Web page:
Significant Partisan Shift Likely in 2012 US House Races

Redistricting cycles have seen the greatest net partisan advantage change in the US House over the last 100 years compared to election years ending in 0, 4, 6, or 8.

Did Ozzy Osbourne Make the First "Satan Sandwich?"

Emmanuel Cleaver was not the first public figure to use this devilish metaphor.

'The Hill' Finds Republicans Beautiful

GOPers dominate Democrats 27 to 16 on the annual '50 Most Beautiful' list after Democrats held a 111-70 advantage over the four previous years.

Wu Is First Oregon U.S. Representative to Resign Under Scandal

Nearly twice as many Oregon Representatives have died in office (7) than have resigned their seat (4).

Meet the 'Other Bachmann'

All about Michele's long forgotten namesake in the U.S. House.

Keeping Up with the Smiths: Surnames in the U.S. House

More than 110 Smiths have been elected to the U.S. House - more than twice the number of any other surname except for Johnson at 65.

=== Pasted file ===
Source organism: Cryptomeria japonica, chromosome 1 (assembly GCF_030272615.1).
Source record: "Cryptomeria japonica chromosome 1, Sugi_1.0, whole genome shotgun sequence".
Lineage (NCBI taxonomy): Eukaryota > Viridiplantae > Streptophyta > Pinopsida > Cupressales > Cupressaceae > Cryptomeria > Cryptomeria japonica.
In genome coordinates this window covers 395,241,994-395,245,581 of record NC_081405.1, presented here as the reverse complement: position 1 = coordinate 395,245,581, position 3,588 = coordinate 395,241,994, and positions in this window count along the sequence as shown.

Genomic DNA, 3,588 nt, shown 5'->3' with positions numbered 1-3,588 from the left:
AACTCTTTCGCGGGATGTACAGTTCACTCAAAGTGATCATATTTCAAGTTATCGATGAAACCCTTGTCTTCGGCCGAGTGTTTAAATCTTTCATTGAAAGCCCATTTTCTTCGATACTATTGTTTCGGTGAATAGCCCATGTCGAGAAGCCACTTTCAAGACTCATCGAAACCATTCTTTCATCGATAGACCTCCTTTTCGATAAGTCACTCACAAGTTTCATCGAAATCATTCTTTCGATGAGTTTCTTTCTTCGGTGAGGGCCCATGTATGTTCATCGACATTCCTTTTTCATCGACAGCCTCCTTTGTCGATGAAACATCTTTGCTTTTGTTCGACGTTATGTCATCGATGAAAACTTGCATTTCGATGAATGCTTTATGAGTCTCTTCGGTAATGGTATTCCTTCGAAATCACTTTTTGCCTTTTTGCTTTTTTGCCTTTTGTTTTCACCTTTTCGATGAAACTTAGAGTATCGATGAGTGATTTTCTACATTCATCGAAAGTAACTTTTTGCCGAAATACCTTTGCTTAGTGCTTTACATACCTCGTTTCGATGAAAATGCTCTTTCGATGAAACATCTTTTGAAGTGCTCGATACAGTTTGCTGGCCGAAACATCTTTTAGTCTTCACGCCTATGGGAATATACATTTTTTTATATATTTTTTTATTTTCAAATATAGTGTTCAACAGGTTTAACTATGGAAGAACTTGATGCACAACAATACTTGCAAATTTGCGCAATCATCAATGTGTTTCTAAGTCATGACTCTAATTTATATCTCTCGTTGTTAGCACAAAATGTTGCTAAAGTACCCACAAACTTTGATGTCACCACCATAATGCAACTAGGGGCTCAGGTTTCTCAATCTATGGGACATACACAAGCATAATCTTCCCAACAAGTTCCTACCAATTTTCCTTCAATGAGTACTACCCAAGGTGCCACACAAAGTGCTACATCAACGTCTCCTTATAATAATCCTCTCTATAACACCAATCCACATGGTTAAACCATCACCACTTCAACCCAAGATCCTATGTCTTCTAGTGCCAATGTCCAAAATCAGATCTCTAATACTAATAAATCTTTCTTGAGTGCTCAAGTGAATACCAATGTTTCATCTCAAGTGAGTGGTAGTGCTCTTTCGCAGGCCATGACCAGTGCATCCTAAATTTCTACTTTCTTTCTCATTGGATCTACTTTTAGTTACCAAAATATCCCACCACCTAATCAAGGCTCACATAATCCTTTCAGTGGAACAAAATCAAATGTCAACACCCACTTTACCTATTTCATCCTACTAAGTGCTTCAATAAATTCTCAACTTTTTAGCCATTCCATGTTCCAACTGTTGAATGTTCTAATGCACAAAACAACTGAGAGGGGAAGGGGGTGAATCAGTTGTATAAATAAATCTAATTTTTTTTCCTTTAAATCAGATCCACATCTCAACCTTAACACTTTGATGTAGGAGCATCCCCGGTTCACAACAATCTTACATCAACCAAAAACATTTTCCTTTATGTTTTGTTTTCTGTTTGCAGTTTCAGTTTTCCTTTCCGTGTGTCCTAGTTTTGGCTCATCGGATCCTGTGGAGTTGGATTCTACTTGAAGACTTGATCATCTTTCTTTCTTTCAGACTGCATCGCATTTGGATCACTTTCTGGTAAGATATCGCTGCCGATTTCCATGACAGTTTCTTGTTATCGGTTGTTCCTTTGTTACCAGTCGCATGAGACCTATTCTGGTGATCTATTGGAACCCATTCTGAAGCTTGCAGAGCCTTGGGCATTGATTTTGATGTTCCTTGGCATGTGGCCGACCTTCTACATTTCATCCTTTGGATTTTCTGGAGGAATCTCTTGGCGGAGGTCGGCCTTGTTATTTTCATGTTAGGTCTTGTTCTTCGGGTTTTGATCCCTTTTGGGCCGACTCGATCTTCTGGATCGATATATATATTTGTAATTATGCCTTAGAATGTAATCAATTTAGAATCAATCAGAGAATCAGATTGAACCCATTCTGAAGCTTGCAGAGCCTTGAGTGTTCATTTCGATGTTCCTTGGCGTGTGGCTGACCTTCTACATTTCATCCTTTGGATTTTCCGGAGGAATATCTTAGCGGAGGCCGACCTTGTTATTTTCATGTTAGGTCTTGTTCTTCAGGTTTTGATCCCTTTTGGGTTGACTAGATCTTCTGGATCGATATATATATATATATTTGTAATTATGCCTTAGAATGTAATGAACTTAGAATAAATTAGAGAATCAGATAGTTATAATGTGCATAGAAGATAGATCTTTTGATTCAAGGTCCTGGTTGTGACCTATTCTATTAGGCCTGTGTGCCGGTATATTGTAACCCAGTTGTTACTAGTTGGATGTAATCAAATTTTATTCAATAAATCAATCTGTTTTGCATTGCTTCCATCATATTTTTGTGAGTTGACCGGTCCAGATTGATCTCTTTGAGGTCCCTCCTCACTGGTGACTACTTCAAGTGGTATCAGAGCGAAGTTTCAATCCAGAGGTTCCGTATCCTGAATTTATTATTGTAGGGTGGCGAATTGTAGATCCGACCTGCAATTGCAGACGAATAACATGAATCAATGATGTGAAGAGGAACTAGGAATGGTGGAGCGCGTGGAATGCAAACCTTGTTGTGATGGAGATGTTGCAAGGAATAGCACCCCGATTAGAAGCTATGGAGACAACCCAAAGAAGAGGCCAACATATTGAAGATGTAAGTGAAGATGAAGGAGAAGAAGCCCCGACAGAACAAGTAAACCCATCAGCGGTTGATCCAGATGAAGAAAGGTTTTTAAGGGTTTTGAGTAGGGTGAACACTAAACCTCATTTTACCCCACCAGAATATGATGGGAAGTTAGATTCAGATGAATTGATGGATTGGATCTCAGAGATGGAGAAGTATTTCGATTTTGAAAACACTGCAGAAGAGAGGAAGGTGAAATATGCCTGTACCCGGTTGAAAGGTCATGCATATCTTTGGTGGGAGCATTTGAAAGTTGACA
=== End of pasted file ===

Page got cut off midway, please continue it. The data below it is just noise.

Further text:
Hoekstra Challenge in Michigan U.S. Senate Race Faces Long Historical Odds

It has been over 150 years since an ex-U.S. Representative won a Senate seat in Michigan.

Chip Cravaack: Building Political Ties Between Minnesota and New Hampshire

None of Minnesota's 134 U.S. Representatives or 39 Senators were born in the Granite State.

Republicans Fail to Pick up Democratic Seat in 200th Consecutive California U.S. House Race

The California GOP has not picked up a Democratic held U.S. House seat in general or special elections since 1998.

Bachmann Tries to Defy History's Long Trail of Failed U.S. Representative Presidential Bids

More than 30 presidential campaigns have been launched by sitting U.S. House members over the last 100 years; all have failed and more than 3/4 ultimately ran for reelection to their House seat



Political Crumbs

Strike Three for Miller-Meeks